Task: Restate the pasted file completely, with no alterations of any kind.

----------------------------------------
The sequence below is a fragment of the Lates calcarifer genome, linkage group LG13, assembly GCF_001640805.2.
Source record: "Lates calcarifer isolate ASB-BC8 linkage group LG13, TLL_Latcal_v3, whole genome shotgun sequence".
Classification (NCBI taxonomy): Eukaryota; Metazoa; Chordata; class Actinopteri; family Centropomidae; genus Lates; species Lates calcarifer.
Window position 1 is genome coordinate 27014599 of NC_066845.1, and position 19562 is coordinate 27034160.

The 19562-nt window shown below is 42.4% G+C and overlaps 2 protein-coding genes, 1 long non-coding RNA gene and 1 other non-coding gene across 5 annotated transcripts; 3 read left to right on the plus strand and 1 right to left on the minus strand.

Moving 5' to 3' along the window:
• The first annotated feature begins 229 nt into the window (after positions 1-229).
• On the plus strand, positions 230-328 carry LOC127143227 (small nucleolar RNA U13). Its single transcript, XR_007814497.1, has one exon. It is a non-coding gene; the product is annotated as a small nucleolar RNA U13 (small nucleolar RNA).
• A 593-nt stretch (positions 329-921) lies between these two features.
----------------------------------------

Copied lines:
The sequence below is a fragment of the Lates calcarifer genome, linkage group LG13, assembly GCF_001640805.2.
Source record: "Lates calcarifer isolate ASB-BC8 linkage group LG13, TLL_Latcal_v3, whole genome shotgun sequence".
Classification (NCBI taxonomy): Eukaryota; Metazoa; Chordata; class Actinopteri; family Centropomidae; genus Lates; species Lates calcarifer.
Window position 1 is genome coordinate 27014599 of NC_066845.1, and position 19562 is coordinate 27034160.

The 19562-nt window shown below is 42.4% G+C and overlaps 2 protein-coding genes, 1 long non-coding RNA gene and 1 other non-coding gene across 5 annotated transcripts; 3 read left to right on the plus strand and 1 right to left on the minus strand.

Moving 5' to 3' along the window:
• The first annotated feature begins 229 nt into the window (after positions 1-229).
• On the plus strand, positions 230-328 carry LOC127143227 (small nucleolar RNA U13). Its single transcript, XR_007814497.1, has one exon. It is a non-coding gene; the product is annotated as a small nucleolar RNA U13 (small nucleolar RNA).
• A 593-nt stretch (positions 329-921) lies between these two features.